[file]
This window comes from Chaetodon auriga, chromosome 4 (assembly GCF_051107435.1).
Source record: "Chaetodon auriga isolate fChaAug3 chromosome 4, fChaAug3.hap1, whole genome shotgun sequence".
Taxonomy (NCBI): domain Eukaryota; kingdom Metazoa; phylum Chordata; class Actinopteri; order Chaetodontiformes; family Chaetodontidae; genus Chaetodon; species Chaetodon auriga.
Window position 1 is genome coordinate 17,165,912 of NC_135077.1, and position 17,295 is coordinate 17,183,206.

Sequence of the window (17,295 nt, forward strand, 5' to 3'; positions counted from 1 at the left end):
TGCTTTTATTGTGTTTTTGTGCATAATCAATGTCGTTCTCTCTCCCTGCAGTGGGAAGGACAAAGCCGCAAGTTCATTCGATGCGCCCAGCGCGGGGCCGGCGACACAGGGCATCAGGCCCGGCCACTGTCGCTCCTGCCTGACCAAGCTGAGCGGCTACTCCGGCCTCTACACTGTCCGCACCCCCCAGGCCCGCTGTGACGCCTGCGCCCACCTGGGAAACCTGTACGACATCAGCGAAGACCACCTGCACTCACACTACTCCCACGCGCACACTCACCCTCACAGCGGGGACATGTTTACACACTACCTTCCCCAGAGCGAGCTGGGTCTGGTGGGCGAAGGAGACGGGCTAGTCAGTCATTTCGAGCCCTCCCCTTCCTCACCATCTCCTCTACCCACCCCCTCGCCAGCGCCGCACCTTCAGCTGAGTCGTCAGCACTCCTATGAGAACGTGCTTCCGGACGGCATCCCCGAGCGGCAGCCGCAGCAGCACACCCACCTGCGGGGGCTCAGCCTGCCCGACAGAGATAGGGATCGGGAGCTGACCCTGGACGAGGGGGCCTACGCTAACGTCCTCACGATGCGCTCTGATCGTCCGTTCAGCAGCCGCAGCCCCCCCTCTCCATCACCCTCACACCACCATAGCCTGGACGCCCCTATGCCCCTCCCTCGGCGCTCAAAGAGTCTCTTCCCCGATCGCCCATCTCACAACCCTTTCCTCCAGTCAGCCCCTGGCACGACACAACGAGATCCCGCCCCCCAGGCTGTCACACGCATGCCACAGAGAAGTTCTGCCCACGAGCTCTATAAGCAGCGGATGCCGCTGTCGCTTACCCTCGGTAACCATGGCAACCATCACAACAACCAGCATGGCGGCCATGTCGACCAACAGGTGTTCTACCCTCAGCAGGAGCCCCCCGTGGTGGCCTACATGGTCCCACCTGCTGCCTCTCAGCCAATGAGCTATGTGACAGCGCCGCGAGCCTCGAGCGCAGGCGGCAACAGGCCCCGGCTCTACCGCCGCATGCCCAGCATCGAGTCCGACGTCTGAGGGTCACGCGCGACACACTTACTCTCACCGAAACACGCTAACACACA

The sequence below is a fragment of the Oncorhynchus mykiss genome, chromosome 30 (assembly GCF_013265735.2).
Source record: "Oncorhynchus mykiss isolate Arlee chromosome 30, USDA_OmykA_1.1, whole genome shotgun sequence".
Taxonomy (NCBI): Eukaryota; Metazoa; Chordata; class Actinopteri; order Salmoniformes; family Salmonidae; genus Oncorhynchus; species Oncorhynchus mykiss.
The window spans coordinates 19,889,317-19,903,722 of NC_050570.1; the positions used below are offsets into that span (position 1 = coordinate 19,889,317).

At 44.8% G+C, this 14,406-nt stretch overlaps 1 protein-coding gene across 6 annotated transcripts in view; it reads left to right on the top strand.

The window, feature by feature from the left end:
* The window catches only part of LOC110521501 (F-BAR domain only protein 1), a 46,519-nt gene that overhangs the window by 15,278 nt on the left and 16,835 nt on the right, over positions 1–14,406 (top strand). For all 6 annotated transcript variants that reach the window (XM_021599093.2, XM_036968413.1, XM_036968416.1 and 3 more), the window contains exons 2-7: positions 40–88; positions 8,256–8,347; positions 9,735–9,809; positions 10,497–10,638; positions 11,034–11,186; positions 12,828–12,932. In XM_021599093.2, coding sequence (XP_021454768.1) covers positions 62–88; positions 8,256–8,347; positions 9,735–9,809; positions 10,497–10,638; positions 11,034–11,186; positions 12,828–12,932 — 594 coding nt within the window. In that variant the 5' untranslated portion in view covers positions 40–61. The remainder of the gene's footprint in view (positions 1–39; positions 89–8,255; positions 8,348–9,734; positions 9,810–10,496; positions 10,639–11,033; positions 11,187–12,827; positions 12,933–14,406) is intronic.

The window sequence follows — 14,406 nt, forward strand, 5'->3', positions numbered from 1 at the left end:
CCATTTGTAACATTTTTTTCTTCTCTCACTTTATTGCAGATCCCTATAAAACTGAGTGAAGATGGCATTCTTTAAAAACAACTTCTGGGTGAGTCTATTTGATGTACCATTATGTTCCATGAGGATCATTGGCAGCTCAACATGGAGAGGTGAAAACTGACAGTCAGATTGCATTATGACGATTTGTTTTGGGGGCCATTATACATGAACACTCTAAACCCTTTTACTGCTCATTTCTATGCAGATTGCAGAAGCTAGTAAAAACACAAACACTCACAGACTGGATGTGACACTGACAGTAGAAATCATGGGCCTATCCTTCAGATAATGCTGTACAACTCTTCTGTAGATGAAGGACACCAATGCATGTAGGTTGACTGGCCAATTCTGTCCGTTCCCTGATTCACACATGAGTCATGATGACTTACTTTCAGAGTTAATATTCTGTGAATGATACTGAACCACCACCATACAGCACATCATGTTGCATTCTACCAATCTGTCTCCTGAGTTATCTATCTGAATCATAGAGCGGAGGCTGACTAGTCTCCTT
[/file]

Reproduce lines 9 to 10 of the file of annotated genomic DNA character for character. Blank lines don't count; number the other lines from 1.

Taxonomy (NCBI): Eukaryota; Metazoa; Chordata; class Actinopteri; order Salmoniformes; family Salmonidae; genus Oncorhynchus; species Oncorhynchus mykiss.
The window spans coordinates 19,889,317-19,903,722 of NC_050570.1; the positions used below are offsets into that span (position 1 = coordinate 19,889,317).